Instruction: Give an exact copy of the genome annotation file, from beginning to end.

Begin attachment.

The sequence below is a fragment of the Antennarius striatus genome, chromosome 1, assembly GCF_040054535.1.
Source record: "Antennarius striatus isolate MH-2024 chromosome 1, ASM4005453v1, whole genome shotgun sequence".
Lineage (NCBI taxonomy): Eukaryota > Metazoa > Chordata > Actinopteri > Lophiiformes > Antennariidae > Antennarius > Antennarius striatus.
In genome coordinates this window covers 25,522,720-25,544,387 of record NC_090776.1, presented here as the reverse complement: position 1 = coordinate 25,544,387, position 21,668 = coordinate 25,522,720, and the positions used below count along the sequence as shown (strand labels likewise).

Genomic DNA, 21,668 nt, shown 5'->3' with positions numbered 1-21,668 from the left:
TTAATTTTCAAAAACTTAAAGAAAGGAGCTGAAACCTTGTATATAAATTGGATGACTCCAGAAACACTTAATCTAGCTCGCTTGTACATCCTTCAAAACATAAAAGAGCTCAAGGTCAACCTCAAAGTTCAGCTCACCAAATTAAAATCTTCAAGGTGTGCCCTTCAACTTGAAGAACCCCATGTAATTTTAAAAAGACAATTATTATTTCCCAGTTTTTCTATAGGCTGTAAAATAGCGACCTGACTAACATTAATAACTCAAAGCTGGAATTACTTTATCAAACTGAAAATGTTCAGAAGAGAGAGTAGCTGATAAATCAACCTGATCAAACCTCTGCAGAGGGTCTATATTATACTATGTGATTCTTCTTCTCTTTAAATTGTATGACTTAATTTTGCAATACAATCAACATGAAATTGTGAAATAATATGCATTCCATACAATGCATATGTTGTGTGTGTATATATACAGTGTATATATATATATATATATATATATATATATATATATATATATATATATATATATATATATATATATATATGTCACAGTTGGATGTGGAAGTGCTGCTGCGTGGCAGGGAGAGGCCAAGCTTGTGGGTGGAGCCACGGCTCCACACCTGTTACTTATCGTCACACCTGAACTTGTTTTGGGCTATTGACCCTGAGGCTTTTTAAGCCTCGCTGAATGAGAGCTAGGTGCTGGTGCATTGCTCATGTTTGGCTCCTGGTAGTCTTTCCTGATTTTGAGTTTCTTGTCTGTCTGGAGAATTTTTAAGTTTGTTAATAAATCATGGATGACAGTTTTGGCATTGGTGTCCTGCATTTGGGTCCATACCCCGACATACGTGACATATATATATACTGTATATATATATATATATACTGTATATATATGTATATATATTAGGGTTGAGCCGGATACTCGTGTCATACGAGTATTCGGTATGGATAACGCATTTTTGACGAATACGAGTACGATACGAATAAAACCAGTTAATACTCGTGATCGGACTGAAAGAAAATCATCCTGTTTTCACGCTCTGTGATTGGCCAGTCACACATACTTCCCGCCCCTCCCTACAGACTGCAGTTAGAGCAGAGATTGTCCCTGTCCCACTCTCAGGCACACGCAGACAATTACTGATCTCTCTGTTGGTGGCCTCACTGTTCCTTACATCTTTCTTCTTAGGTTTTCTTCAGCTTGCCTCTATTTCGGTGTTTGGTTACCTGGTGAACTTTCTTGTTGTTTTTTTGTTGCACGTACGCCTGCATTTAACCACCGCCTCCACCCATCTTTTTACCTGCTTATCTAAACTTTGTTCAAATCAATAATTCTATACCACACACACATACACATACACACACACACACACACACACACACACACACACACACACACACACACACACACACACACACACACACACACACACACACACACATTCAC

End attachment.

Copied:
The sequence below is a fragment of the Antennarius striatus genome, chromosome 1, assembly GCF_040054535.1.
Source record: "Antennarius striatus isolate MH-2024 chromosome 1, ASM4005453v1, whole genome shotgun sequence".
Lineage (NCBI taxonomy): Eukaryota > Metazoa > Chordata > Actinopteri > Lophiiformes > Antennariidae > Antennarius > Antennarius striatus.
In genome coordinates this window covers 25,522,720-25,544,387 of record NC_090776.1, presented here as the reverse complement: position 1 = coordinate 25,544,387, position 21,668 = coordinate 25,522,720, and the positions used below count along the sequence as shown (strand labels likewise).

Genomic DNA, 21,668 nt, shown 5'->3' with positions numbered 1-21,668 from the left:
TTAATTTTCAAAAACTTAAAGAAAGGAGCTGAAACCTTGTATATAAATTGGATGACTCCAGAAACACTTAATCTAGCTCGCTTGTACATCCTTCAAAACATAAAAGAGCTCAAGGTCAACCTCAAAGTTCAGCTCACCAAATTAAAATCTTCAAGGTGTGCCCTTCAACTTGAAGAACCCCATGTAATTTTAAAAAGACAATTATTATTTCCCAGTTTTTCTATAGGCTGTAAAATAGCGACCTGACTAACATTAATAACTCAAAGCTGGAATTACTTTATCAAACTGAAAATGTTCAGAAGAGAGAGTAGCTGATAAATCAACCTGATCAAACCTCTGCAGAGGGTCTATATTATACTATGTGATTCTTCTTCTCTTTAAATTGTATGACTTAATTTTGCAATACAATCAACATGAAATTGTGAAATAATATGCATTCCATACAATGCATATGTTGTGTGTGTATATATACAGTGTATATATATATATATATATATATATATATATATATATATATATATATATATATATATATATATATATATATGTCACAGTTGGATGTGGAAGTGCTGCTGCGTGGCAGGGAGAGGCCAAGCTTGTGGGTGGAGCCACGGCTCCACACCTGTTACTTATCGTCACACCTGAACTTGTTTTGGGCTATTGACCCTGAGGCTTTTTAAGCCTCGCTGAATGAGAGCTAGGTGCTGGTGCATTGCTCATGTTTGGCTCCTGGTAGTCTTTCCTGATTTTGAGTTTCTTGTCTGTCTGGAGAATTTTTAAGTTTGTTAATAAATCATGGATGACAGTTTTGGCATTGGTGTCCTGCATTTGGGTCCATACCCCGACATACGTGACATATATATATACTGTATATATATATATATATACTGTATATATATGTATATATATTAGGGTTGAGCCGGATACTCGTGTCATACGAGTATTCGGTATGGATAACGCATTTTTGACGAATACGAGTACGATACGAATAAAACCAGTTAATACTCGTGATCGGACTGAAAGAAAATCATCCTGTTTTCACGCTCTGTGATTGGCCAGTCACACATACTTCCCGCCCCTCCCTACAGACTGCAGTTAGAGCAGAGATTGTCCCTGTCCCACTCTCAGGCACACGCAGACAATTACTGATCTCTCTGTTGGTGGCCTCACTGTTCCTTACATCTTTCTTCTTAGGTTTTCTTCAGCTTGCCTCTATTTCGGTGTTTGGTTACCTGGTGAACTTTCTTGTTGTTTTTTTGTTGCACGTACGCCTGCATTTAACCACCGCCTCCACCCATCTTTTTACCTGCTTATCTAAACTTTGTTCAAATCAATAATTCTATACCACACACACATACACATACACACACACACACACACACACACACACACACACACACACACACACACACACACACACACACACACACACACACACACACACACATTCAC